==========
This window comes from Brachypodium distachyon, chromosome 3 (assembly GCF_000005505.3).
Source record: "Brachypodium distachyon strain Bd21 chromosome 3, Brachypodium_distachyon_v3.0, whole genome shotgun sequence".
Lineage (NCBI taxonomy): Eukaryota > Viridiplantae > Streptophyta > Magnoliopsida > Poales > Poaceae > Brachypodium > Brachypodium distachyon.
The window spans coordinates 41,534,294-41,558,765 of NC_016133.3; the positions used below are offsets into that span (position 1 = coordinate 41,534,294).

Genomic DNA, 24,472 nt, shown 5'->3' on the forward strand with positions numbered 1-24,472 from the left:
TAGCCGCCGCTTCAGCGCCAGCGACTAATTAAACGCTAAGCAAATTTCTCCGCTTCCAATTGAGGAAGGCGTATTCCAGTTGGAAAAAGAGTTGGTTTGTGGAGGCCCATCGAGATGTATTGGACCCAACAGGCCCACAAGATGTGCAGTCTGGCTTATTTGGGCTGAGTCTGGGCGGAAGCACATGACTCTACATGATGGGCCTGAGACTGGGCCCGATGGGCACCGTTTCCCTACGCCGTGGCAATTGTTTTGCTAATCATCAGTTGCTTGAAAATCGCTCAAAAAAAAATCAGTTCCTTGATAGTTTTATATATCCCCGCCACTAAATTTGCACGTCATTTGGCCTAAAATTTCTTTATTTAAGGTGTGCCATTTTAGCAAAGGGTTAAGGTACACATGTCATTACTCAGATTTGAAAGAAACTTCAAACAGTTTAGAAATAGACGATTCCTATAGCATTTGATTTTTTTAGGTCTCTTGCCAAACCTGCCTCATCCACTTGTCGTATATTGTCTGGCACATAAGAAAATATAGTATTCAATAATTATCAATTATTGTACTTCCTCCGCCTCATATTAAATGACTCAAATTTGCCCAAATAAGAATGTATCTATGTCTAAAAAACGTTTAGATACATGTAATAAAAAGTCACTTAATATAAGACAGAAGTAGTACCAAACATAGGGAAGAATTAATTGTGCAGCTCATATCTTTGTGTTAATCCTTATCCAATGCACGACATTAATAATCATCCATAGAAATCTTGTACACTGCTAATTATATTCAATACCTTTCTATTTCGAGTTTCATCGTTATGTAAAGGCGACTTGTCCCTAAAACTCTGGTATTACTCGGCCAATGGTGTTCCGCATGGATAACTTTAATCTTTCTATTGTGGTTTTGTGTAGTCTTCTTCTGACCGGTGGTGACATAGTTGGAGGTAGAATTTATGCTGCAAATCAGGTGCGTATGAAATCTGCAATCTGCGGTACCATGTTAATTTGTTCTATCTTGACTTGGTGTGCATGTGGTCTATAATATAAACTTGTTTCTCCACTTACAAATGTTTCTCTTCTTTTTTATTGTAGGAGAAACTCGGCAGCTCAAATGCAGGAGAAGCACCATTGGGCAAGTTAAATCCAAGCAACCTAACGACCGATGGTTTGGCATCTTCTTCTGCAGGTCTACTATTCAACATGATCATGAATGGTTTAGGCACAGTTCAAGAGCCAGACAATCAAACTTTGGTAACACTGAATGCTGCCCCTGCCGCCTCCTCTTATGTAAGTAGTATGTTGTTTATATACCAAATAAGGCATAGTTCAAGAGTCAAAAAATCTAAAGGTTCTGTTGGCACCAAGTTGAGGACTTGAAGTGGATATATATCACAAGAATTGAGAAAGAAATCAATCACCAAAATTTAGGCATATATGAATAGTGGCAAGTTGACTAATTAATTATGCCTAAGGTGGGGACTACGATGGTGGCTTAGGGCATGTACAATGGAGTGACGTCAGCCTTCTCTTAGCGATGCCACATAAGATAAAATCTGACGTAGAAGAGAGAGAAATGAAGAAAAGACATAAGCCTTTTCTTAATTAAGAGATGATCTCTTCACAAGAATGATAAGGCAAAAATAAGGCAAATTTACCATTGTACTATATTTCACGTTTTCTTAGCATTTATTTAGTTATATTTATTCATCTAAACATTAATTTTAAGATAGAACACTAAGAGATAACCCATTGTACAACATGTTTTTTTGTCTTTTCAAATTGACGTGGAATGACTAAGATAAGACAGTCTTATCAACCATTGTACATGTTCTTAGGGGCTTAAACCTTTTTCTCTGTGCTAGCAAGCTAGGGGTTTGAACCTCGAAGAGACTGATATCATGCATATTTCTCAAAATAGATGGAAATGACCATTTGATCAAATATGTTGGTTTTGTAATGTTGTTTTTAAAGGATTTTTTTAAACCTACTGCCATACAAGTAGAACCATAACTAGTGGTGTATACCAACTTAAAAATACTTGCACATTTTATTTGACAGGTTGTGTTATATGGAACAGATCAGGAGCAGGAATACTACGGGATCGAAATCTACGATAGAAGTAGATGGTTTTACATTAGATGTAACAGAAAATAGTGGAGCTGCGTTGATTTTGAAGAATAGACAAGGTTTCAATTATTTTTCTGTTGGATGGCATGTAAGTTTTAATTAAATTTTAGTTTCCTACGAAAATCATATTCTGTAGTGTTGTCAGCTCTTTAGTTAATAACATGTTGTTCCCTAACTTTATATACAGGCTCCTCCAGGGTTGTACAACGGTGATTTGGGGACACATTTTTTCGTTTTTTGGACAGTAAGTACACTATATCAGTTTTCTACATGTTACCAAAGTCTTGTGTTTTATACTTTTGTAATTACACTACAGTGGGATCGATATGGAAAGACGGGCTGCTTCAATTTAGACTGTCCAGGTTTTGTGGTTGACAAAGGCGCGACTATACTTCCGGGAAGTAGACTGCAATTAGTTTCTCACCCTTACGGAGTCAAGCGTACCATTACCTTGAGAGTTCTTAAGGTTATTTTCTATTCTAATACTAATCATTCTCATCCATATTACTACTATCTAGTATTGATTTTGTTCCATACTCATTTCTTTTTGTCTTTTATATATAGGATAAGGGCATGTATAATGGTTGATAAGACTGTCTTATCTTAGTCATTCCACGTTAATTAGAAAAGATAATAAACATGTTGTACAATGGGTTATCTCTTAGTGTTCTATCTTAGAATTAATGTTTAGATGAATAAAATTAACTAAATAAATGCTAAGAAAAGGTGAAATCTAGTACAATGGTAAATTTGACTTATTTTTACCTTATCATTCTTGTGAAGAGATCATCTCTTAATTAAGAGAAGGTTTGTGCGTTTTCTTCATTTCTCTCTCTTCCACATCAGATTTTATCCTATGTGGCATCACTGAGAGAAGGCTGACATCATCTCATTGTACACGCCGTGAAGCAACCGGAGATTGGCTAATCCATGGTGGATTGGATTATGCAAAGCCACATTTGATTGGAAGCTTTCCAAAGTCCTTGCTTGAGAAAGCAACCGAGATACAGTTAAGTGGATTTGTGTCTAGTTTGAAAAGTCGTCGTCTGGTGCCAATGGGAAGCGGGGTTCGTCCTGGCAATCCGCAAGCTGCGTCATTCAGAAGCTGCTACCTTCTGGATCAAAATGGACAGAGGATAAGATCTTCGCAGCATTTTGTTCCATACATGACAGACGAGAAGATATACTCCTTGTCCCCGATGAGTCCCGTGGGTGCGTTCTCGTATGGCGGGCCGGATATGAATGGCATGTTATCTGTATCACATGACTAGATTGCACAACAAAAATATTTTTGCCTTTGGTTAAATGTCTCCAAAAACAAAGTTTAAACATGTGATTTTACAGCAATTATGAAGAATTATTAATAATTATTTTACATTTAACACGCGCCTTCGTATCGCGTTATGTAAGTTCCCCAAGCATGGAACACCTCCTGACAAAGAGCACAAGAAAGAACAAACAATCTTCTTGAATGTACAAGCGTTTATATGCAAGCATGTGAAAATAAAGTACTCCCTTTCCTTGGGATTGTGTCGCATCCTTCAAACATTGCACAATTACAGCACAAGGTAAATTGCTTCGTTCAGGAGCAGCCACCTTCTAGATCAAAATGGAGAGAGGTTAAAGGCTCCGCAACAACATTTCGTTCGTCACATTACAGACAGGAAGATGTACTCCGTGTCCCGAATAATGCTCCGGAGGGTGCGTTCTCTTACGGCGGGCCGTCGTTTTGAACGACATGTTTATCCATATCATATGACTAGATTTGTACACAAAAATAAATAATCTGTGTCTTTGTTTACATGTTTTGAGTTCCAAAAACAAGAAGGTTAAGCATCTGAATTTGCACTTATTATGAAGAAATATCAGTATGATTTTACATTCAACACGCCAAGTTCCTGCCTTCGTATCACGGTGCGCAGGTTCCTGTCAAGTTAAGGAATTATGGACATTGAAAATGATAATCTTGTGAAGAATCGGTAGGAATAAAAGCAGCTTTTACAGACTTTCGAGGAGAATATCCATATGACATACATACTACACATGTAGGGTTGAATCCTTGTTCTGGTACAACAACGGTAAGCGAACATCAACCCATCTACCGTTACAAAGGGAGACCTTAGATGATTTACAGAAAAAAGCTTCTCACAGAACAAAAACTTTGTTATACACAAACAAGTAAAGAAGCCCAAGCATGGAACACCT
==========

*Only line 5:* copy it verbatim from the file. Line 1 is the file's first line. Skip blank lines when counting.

Genomic DNA, 24,472 nt, shown 5'->3' on the forward strand with positions numbered 1-24,472 from the left: